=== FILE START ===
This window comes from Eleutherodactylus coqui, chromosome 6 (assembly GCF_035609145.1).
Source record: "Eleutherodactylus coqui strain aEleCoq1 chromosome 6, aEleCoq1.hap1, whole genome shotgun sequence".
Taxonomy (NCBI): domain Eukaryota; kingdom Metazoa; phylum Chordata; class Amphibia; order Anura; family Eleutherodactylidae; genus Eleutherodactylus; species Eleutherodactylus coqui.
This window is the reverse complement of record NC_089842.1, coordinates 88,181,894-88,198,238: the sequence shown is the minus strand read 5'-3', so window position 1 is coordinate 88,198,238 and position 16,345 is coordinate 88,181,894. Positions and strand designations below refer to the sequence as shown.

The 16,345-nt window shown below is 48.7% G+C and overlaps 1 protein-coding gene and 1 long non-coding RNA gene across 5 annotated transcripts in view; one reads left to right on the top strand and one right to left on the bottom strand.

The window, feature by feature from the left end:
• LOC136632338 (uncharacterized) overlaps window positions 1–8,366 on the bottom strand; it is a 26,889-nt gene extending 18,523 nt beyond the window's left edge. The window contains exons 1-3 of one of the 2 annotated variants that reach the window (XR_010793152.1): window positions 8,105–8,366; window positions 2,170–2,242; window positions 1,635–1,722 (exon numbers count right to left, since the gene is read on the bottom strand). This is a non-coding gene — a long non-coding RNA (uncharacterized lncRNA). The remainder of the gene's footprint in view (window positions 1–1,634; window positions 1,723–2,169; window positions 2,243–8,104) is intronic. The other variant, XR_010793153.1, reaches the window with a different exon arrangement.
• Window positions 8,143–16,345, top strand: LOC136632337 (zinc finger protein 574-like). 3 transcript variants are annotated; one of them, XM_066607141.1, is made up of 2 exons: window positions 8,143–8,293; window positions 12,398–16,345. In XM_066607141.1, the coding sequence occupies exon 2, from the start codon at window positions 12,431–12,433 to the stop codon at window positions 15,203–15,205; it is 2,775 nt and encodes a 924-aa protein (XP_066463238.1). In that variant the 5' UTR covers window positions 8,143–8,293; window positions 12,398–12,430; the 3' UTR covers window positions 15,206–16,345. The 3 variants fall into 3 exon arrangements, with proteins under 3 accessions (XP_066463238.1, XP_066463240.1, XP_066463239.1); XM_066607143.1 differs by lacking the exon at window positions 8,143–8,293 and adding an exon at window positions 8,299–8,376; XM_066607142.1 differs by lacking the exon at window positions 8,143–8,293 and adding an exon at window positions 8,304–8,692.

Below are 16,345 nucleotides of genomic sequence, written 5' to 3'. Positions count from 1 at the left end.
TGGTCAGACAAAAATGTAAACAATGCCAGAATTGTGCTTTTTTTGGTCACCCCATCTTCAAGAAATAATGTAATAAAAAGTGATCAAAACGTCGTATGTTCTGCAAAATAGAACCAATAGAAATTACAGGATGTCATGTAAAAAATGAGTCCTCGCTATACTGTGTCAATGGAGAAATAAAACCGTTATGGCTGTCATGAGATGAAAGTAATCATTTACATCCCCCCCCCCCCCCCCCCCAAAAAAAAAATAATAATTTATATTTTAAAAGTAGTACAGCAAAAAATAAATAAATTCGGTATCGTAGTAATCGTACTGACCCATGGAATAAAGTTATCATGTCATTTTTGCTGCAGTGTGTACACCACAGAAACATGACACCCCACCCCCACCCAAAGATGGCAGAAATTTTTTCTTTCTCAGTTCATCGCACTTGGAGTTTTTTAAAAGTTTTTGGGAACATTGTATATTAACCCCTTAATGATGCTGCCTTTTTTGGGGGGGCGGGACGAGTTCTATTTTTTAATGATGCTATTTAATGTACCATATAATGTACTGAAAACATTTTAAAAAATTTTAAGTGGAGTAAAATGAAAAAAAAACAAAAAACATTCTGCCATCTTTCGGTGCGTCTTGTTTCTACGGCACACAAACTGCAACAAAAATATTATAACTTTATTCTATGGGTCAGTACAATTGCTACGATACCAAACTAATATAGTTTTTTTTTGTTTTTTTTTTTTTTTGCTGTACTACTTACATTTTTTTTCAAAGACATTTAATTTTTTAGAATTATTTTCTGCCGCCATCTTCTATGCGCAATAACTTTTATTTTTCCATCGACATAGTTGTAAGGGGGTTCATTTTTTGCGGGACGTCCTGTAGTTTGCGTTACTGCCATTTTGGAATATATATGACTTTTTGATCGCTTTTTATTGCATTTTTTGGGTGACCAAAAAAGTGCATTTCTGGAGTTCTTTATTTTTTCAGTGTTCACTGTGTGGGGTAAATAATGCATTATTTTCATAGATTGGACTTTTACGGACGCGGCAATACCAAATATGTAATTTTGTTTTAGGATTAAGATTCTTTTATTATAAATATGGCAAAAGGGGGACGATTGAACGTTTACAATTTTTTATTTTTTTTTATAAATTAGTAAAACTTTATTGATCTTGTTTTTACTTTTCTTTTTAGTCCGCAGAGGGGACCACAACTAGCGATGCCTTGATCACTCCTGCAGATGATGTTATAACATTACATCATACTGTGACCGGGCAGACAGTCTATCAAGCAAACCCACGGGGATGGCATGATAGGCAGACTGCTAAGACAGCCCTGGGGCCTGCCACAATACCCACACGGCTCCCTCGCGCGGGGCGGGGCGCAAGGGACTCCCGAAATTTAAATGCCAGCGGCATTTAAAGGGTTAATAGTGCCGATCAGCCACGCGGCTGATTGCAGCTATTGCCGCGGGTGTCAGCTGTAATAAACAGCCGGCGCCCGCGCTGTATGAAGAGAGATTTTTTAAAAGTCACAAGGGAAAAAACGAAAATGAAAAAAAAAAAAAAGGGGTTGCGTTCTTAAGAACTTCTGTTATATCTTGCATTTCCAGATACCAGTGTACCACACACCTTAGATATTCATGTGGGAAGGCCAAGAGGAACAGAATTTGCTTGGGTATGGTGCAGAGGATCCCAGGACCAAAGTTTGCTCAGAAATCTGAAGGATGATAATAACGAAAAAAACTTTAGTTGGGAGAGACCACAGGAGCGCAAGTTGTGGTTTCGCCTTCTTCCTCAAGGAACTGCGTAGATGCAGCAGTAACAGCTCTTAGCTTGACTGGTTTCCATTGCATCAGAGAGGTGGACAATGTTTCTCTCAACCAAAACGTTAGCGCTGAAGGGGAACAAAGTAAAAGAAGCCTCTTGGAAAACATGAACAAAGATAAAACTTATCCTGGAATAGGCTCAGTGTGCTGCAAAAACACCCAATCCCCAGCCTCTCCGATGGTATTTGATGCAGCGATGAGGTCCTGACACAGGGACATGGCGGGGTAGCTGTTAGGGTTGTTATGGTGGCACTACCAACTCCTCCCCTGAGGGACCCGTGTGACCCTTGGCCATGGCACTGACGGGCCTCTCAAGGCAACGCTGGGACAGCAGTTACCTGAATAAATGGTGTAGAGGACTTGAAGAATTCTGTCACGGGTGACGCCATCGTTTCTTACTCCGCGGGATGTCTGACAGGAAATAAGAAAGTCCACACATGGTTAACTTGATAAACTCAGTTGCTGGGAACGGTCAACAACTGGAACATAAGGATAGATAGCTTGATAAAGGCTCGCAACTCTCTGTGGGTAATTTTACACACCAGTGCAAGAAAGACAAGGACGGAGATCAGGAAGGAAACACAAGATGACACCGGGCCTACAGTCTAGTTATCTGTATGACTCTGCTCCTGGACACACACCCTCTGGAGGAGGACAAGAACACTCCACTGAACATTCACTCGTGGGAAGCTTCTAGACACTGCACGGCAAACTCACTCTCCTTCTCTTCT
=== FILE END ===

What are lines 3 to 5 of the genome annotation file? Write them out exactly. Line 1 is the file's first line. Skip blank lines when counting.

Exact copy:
Taxonomy (NCBI): domain Eukaryota; kingdom Metazoa; phylum Chordata; class Amphibia; order Anura; family Eleutherodactylidae; genus Eleutherodactylus; species Eleutherodactylus coqui.
This window is the reverse complement of record NC_089842.1, coordinates 88,181,894-88,198,238: the sequence shown is the minus strand read 5'-3', so window position 1 is coordinate 88,198,238 and position 16,345 is coordinate 88,181,894. Positions and strand designations below refer to the sequence as shown.

The 16,345-nt window shown below is 48.7% G+C and overlaps 1 protein-coding gene and 1 long non-coding RNA gene across 5 annotated transcripts in view; one reads left to right on the top strand and one right to left on the bottom strand.